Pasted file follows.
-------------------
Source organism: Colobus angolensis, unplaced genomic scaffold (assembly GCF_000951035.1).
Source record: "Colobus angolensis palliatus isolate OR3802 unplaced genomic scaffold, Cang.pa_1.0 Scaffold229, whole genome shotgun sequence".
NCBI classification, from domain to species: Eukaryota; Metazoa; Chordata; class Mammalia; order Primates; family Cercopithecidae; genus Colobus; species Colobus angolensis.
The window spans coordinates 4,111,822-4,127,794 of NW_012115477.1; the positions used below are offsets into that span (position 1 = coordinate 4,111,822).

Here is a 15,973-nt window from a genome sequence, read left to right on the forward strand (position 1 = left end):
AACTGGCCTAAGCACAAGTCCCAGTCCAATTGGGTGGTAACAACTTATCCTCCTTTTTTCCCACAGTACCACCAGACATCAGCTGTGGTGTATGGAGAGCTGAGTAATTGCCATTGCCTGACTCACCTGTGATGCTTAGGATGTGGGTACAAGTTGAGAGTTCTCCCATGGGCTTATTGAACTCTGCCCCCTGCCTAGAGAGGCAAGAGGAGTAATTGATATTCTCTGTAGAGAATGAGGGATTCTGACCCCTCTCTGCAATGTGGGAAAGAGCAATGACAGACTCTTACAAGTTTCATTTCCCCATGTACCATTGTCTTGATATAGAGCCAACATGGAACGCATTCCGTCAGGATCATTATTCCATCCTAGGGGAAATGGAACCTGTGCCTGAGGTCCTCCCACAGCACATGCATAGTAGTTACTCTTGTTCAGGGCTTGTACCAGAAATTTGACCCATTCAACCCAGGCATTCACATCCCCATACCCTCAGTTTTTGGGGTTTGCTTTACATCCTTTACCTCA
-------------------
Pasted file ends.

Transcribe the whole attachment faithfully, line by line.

Source organism: Colobus angolensis, unplaced genomic scaffold (assembly GCF_000951035.1).
Source record: "Colobus angolensis palliatus isolate OR3802 unplaced genomic scaffold, Cang.pa_1.0 Scaffold229, whole genome shotgun sequence".
NCBI classification, from domain to species: Eukaryota; Metazoa; Chordata; class Mammalia; order Primates; family Cercopithecidae; genus Colobus; species Colobus angolensis.
The window spans coordinates 4,111,822-4,127,794 of NW_012115477.1; the positions used below are offsets into that span (position 1 = coordinate 4,111,822).

Here is a 15,973-nt window from a genome sequence, read left to right on the forward strand (position 1 = left end):
AACTGGCCTAAGCACAAGTCCCAGTCCAATTGGGTGGTAACAACTTATCCTCCTTTTTTCCCACAGTACCACCAGACATCAGCTGTGGTGTATGGAGAGCTGAGTAATTGCCATTGCCTGACTCACCTGTGATGCTTAGGATGTGGGTACAAGTTGAGAGTTCTCCCATGGGCTTATTGAACTCTGCCCCCTGCCTAGAGAGGCAAGAGGAGTAATTGATATTCTCTGTAGAGAATGAGGGATTCTGACCCCTCTCTGCAATGTGGGAAAGAGCAATGACAGACTCTTACAAGTTTCATTTCCCCATGTACCATTGTCTTGATATAGAGCCAACATGGAACGCATTCCGTCAGGATCATTATTCCATCCTAGGGGAAATGGAACCTGTGCCTGAGGTCCTCCCACAGCACATGCATAGTAGTTACTCTTGTTCAGGGCTTGTACCAGAAATTTGACCCATTCAACCCAGGCATTCACATCCCCATACCCTCAGTTTTTGGGGTTTGCTTTACATCCTTTACCTCA